• eBay remains one of the largest online marketplaces, but unlike Amazon doesn’t compete with third-party sellers. Their Fast & Free program, similar to Prime, attracts loyal, high-volume shoppers, but there is no internal fulfillment program to support it. Sellers looking to qualify for Fast & Free will have to find their own fulfillment solution.
  • Walmart Marketplace is vying for Amazon’s first place position with expanded ecommerce options and the recent introduction of Walmart+. It’s extensive network of brick and mortar stores give it a distinct advantage for convenient returns and immensely popular BOPIS (Buy Online Pick Up In Store) delivery options. 
  • Newegg began as a tech-only marketplace. It has since expanded its product offerings but still primarily attracts tech-savvy consumers. It’s membership program Newegg Premiere encourages customer loyalty and higher AOV (average order value) for sellers who can meet their 3-day shipping standard.
  • Overstock is still primarily known for furniture and home goods offerings but has expanded into various product categories. It attracts shoppers who are looking for great deals on high-quality items.

What is Multichannel Listing?

Multichannel listing refers to the process of uploading and managing product listings across multiple channels. Managing multiple product listings gets complicated with the varied requirements — from content formatting to pricing — of each channel. Most multichannel merchants use a multichannel listing software to automate many of the day to day processes of managing multiple listings.

Can You Sell on Multiple Platforms?

Beyond selling on multiple marketplaces, you should also consider opening up your listings to even more diverse platforms. Selling on social media or an ecommerce site powered by a shopping cart like Shopify or BigCommerce gives you more control over your brand and direct interaction with your customers. Restrictions like Amazon’s Fair Pricing Policy may make some merchants wary of listing items on multiple platforms, but a multichannel listing with automatic repricing can help maintain compliance across all sales channels.

3. eCommerce Fulfillment Across Multiple Marketplaces

Though you want to be sure to focus your efforts on the best-fit marketplaces for your brand, overwhelmingly, the evidence suggests that simply listing on one marketplace is not enough. According to multi-channel selling software, Sellbrite, merchants who are listed on 3 or more marketplaces see an average of 156% higher sales compared to those listed on only one.

merchants listed on 3 or more marketplaces make 156% more sales than those listed on one

The prospect of managing product listings, sales, and fulfillment across multiple marketplaces may be overwhelming for SMB’s in the early stages of launching their multichannel ecommerce strategy. This simple guide outlines how to sell on multiple marketplaces with tips on:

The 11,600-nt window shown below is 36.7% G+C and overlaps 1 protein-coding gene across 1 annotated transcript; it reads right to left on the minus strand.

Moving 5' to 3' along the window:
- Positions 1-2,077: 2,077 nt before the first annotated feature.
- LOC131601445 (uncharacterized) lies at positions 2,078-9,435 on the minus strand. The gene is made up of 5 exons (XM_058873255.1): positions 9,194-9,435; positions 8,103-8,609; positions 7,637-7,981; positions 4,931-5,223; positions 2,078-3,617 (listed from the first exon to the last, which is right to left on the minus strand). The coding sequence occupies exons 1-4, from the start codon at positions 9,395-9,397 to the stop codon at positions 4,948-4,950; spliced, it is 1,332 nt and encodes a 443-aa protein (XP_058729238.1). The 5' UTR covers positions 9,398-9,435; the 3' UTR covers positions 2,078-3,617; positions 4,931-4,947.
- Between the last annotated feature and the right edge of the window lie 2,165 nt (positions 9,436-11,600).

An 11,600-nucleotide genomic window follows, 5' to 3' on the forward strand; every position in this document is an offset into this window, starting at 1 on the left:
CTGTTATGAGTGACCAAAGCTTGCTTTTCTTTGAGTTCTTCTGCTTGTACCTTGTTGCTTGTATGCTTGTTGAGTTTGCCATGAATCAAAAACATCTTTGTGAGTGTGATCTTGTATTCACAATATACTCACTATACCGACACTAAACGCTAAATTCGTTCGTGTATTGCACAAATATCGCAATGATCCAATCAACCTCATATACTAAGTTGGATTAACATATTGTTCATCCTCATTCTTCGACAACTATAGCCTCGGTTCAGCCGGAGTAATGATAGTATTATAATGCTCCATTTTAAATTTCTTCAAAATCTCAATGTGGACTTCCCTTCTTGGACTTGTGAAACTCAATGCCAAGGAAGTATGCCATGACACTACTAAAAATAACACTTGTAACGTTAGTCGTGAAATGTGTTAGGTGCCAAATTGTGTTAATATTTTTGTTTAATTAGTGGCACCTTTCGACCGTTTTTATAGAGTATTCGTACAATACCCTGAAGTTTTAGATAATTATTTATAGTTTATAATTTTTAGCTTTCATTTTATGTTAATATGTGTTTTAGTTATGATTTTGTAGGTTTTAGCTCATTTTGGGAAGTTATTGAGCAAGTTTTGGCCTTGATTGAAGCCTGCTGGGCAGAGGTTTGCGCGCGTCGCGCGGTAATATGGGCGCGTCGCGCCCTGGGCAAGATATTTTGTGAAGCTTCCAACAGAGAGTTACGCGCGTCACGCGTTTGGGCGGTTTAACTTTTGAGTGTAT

• Leveraging community around your brand: Understand why consumers are drawn to your brand and capitalize on those features. Tailor your product photos and descriptions to capture the attention of shoppers in a crowded marketplace, and engage with your customers through comments and reviews both on the marketplace platform and social media.
  • Automating as many internal processes as possible: Automate listings and product photos, keeping them all compliant with each marketplace’s standards with a multichannel selling software. Automatic repricing features will make sure you stay at the top of the search results without cutting into your margins.
  • Integrating sales with fulfillment: Your sales channels are digitally optimized, and your fulfilment operations should be too. Choosing an outsourced fulfillment partner that integrates seamlessly with your digital sales channels will be key to making fulfillment a growth lever in your multichannel strategy.
  • Streamlining fulfillment across multiple marketplaces: Some merchants choose a piecemeal approach to their multichannel fulfillment by using each marketplace’s in-house fulfillment solution. However, streamlining fulfillment through a one provider will allow flexibility between marketplaces and give you full insight into fulfillment and delivery statuses through a single dashboard.

Simultaneously leveraging multiple marketplaces will not only compound growth but will lower your risk in the event of any marketplace failure due to increased competition, losing a Prime (or similar) seller status, or technical failure. This multi-threaded approach will not only bullet-proof your multichannel selling strategy but will diversify your audience and give you the confidence to expand into new markets with less risk.